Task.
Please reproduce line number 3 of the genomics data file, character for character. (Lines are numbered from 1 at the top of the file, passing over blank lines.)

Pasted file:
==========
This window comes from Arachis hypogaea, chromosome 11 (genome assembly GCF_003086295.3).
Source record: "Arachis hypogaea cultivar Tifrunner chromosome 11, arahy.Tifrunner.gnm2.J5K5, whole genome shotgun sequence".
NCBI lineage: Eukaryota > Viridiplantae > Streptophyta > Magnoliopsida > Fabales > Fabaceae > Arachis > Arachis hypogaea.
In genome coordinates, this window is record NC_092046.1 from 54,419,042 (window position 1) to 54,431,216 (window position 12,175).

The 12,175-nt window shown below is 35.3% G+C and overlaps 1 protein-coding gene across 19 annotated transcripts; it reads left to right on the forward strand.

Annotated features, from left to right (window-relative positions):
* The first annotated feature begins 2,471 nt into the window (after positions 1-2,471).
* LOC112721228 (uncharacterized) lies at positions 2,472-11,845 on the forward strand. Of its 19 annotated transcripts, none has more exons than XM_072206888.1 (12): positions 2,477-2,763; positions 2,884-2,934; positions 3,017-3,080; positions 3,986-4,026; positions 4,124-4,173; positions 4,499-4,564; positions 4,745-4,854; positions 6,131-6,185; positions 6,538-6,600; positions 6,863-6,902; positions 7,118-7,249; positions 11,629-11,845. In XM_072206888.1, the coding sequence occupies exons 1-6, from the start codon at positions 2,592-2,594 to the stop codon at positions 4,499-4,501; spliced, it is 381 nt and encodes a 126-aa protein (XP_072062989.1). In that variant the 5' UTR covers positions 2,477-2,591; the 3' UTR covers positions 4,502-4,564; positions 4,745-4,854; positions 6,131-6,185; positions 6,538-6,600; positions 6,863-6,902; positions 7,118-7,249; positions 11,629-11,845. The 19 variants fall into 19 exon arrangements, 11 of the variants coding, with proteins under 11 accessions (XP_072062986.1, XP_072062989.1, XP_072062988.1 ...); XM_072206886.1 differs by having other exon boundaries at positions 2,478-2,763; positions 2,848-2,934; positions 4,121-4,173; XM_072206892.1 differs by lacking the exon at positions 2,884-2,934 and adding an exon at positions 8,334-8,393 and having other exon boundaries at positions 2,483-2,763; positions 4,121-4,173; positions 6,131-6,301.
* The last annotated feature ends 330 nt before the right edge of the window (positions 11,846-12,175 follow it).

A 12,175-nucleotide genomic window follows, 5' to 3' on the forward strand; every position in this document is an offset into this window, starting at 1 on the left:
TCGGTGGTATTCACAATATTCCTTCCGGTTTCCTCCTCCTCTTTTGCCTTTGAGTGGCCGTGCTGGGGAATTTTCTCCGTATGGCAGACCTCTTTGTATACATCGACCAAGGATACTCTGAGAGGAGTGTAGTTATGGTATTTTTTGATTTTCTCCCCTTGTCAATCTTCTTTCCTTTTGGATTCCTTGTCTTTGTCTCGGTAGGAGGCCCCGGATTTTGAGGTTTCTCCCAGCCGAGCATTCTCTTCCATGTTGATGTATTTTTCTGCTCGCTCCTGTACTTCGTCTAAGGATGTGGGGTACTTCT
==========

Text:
NCBI lineage: Eukaryota > Viridiplantae > Streptophyta > Magnoliopsida > Fabales > Fabaceae > Arachis > Arachis hypogaea.